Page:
US personal care giant Kimberly-Clark has been in Ecuador for 18 years. In 2012, the company grew by roughly 10%, the average figure for the past five years. Adriana Gonzalez, President of Kimberly-Clark Ecuador told TBY that, “We apply innovation in our product portfolio, production lines, and commercial strategies. For example, Kimberly-Clark Ecuador has been a pioneer in electronic billing for the wholesale segment, and we apply innovative strategies to the production chain to give our products added value and make them more competitive and attractive for consumers."

ALL THAT GLITTERS

The metallurgy industry in Ecuador has marked growth potential, yet remains a slender contributor to the economy, at less than 10% of the non-oil industrial sector. In pursuit of foreign investment to better exploit Ecuador's mineral wealth—estimated by the mining chamber of commerce at $220 billion—President Correa's incentive bill setting minimum royalties and slashing red tape was passed in June of 2013. Some have claimed the law favored small- and medium-sized miners. Indeed, shortly before it passed, Canadian-based mining company Kinross Gold Corporation pulled out of a $1.4bn deal for the development of the Fruta del Norte gold mine, Ecuador's largest deposit, as negotiations stalled over a prospective windfall tax of $720 million. As at the end of 2012, Fruta del Norte had 6.715 million ounces of proven and probable reserves of gold and 67,000 ounces of measured and indicated gold resources. Its silver resources were estimated at 9 million ounces with measured and indicated resources totaling 1.412 million ounces. Chile's National Copper Corporation of Chile (Codelco), the world's number one copper producer and a likely candidate to take over from Kinross Gold at the Fruta del Norte project, is already involved in the Ecuadorian mining sector. In November 2011, Codelco and Ecuador's National Mining Company (ENAMI EP) signed a copper exploration agreement regarding a reported $200 billion in untapped deposits. Under the agreement, Codelco agreed to invest between $10 million and $30 million in Ecuador before 2015. Ecuador's annual gold production is 17.7 tons ranking it 28th in the world.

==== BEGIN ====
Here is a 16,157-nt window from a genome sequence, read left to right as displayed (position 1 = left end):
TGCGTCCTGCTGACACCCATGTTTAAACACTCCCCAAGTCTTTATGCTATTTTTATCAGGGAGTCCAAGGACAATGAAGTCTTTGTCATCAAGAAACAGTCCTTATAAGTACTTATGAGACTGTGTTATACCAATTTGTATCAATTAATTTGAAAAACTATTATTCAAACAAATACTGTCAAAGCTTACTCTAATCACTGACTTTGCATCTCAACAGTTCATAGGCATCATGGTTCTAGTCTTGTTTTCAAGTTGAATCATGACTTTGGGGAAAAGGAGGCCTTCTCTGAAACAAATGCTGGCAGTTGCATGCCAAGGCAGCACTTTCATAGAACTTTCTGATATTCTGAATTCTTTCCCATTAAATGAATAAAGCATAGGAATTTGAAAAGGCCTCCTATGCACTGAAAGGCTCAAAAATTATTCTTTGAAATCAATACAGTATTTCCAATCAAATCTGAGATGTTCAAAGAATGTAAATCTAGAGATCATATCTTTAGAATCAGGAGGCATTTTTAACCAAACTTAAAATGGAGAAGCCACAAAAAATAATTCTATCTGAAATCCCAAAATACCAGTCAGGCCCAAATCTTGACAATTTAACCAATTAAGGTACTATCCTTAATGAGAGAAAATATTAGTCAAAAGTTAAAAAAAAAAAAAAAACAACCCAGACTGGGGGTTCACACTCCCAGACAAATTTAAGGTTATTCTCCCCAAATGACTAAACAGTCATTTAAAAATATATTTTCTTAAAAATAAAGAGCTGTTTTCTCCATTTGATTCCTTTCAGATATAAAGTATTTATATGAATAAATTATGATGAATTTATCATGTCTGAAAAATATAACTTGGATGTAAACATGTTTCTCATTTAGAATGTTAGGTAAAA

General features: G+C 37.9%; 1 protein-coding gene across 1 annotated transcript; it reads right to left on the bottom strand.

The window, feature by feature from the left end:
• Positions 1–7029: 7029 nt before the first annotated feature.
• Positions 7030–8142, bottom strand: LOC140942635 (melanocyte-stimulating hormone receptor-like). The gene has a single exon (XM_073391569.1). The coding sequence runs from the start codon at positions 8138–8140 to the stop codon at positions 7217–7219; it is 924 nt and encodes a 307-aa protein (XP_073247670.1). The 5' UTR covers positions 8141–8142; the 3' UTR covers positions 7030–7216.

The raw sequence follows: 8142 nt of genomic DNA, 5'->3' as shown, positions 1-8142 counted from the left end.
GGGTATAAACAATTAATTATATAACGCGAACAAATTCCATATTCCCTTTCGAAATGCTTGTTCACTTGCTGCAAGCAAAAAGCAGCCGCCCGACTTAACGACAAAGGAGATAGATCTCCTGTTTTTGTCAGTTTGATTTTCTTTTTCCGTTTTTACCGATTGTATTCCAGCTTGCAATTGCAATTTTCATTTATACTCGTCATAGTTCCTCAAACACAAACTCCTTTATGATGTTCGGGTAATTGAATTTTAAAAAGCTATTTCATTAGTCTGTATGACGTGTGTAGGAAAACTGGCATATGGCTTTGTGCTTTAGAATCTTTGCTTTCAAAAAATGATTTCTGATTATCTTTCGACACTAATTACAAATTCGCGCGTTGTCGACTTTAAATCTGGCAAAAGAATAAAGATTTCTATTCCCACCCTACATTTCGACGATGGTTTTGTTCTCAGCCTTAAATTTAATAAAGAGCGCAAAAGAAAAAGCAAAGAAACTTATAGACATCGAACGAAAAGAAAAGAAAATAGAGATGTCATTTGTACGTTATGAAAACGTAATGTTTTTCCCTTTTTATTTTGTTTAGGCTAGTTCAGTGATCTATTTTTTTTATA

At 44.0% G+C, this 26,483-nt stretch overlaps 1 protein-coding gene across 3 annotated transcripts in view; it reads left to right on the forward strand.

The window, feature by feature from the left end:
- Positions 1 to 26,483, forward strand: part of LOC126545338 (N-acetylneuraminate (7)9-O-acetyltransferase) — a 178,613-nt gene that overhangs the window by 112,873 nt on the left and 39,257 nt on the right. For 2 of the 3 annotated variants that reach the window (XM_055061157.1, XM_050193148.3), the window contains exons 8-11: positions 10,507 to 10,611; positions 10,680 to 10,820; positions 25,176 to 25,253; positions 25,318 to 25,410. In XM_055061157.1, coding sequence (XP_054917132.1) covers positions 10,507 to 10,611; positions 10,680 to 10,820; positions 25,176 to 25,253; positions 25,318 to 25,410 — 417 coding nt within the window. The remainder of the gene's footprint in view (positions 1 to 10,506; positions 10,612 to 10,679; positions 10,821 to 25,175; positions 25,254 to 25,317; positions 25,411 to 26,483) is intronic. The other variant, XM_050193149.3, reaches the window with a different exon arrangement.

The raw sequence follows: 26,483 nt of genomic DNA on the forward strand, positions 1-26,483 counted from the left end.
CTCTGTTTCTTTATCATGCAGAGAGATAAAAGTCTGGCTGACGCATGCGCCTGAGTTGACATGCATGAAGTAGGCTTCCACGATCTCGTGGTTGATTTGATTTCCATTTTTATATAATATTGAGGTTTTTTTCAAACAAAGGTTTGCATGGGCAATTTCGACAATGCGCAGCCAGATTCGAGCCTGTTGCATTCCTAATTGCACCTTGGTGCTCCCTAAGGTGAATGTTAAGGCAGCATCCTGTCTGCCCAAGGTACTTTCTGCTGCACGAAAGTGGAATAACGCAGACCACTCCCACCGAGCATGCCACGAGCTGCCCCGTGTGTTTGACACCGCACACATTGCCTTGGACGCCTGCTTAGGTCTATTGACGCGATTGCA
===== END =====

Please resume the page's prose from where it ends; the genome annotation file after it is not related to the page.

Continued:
A NATURAL PROCESS

The global crisis has influenced consumer purchases of food and Ecuador is no exception. Frozen food sales have increased as families economize, and the frozen food market is expected to be worth $95.9 billion in 2013. Latin America is expected to have registered the highest growth in this segment with a CAGR of 10% in the 2008–2013 period. While the shrimp, tuna, and sugar-processing industries are primarily export-oriented, the remainder of processed food in Ecuador is sold domestically.